Tensions Rise on Israel's North

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Inter Press Service

Tensions Rise on Israel's North

Mel Frykberg

RAMALLAH - The war of words between Israel and the Lebanese resistance movement
Hizbullah has heated up in the last week, raising fears that another war between
Lebanon and Israel is imminent.

On Monday Israeli Prime Minister Benjamin Netanyahu warned the Lebanese
government that it would be held responsible for any attacks on Israeli
targets even if the attacks were carried out independently by the guerrilla

"The government of Lebanon cannot just say 'that's Hizbullah', and hide
behind them," Netanyahu was reported in the Israeli daily Haaretz as saying.
"The government of Lebanon is in power and responsible."

The Times of London reported Wednesday last week that the militia has
stockpiled 40,000 rockets near the border with Israel, and is training its
guerrillas to use missiles capable of striking Tel Aviv.

The Times added that it was told by Israeli officials and a senior commander
that Israel's northern border "could explode at any minute."

According to Israeli security sources, the UN and Hizbullah itself, the group is
now significantly stronger both militarily and politically than it was during the
2006 Israel-Lebanon war.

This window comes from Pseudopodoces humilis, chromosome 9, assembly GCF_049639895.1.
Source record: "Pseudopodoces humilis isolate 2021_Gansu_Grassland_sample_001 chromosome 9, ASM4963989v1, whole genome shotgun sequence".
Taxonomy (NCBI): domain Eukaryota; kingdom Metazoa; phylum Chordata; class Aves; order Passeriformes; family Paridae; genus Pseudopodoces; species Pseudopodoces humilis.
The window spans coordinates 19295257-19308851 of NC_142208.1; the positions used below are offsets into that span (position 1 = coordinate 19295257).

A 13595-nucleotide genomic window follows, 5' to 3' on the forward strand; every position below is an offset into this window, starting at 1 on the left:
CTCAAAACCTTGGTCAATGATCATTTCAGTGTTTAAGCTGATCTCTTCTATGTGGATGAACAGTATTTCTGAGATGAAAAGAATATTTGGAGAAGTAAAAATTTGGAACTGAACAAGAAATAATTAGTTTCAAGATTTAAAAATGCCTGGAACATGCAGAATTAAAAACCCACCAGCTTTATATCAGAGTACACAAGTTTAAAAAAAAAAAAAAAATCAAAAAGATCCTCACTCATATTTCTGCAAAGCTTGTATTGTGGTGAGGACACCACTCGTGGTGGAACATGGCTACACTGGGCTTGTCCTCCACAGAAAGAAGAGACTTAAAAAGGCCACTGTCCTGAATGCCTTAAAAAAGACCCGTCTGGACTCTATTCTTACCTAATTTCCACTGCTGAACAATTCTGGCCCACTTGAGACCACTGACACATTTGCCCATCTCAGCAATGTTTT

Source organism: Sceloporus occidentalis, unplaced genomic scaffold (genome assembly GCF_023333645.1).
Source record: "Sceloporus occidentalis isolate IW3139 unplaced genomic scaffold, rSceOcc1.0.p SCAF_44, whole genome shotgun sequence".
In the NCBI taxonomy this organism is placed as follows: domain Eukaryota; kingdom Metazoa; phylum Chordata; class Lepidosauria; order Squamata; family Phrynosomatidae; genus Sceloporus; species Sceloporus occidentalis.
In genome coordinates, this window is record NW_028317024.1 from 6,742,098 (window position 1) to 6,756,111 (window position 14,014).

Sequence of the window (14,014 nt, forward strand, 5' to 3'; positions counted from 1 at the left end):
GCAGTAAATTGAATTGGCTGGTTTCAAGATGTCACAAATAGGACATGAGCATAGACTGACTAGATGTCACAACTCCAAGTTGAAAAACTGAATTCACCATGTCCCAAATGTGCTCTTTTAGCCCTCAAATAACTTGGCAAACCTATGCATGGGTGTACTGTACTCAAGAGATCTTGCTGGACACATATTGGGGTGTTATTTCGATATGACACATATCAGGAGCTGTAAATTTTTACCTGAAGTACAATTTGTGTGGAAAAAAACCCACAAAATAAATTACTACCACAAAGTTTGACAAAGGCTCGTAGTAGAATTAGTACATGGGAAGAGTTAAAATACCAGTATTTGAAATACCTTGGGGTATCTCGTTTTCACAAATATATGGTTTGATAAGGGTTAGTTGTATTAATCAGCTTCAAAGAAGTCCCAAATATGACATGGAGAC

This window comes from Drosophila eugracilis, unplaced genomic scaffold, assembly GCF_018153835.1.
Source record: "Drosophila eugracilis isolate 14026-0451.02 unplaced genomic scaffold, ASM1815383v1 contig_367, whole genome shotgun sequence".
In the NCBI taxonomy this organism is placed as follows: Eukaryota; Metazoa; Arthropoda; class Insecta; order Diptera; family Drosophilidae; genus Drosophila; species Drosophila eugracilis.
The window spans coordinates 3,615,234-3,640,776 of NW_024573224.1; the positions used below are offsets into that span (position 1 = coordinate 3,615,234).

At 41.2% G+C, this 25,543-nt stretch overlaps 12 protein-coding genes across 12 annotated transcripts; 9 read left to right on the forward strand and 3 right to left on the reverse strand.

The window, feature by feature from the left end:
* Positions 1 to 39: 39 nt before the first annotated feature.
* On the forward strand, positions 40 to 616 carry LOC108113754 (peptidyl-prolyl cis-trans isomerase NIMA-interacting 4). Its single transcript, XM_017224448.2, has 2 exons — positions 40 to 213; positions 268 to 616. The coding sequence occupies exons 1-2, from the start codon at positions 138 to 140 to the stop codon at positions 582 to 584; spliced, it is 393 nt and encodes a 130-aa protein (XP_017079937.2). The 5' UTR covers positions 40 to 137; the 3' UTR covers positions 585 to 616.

Netanyahu's statements followed comments made on Sunday by a senior
Hizbullah official Hashem Safi a-Din that any future military confrontation
with Israel would make the war of 2006 seem like a joke.

A-Din elaborated that Hizbullah was not interested in another war with Israel
but said his organisation remained on full alert in case of a pending Israeli

The latest war of words came in the wake of belligerent statements made by
Israeli Defence Minister Ehud Barak last Wednesday that Israel was "not ready
to accept a situation in which a neighbouring country has in its government
and parliament a militia that has its own policy and 40,000 rockets aimed at

Israeli deputy foreign minister Daniel Ayalon further warned on Sunday that
"if one hair on the head of an Israeli representative or tourist is harmed, we
will see Hizbullah as responsible and it will bear the most dire consequences."

Israeli intelligence has been warning for some time now that Hizbullah has
sleeper cells lying dormant abroad waiting to attack Israeli government
officials or tourists in response for a car bombing in Damascus last year
which killed senior Hizbullah military commander Imad Mughniyeh.

Israeli spy agency Mossad is suspected of being behind the assassination.
Israel has denied involvement.

Last week Egyptian security officials arrested a group suspected of planning
to assassinate Israel's ambassador to Egypt. A planned bomb attack on Israel's
embassy in Baku was foiled by Azerbaijani security forces in 2008.

Ayalon told Israeli radio that it was not just in Egypt that cells were planning
attacks against Israel but that Hizbullah was also plotting in other countries.

Tensions on Israel's northern borders began to rise in mid-July following an
explosion at a warehouse where guerrillas are suspected to be stockpiling
rockets and missiles.

The tense atmosphere on the border was further exacerbated recently when a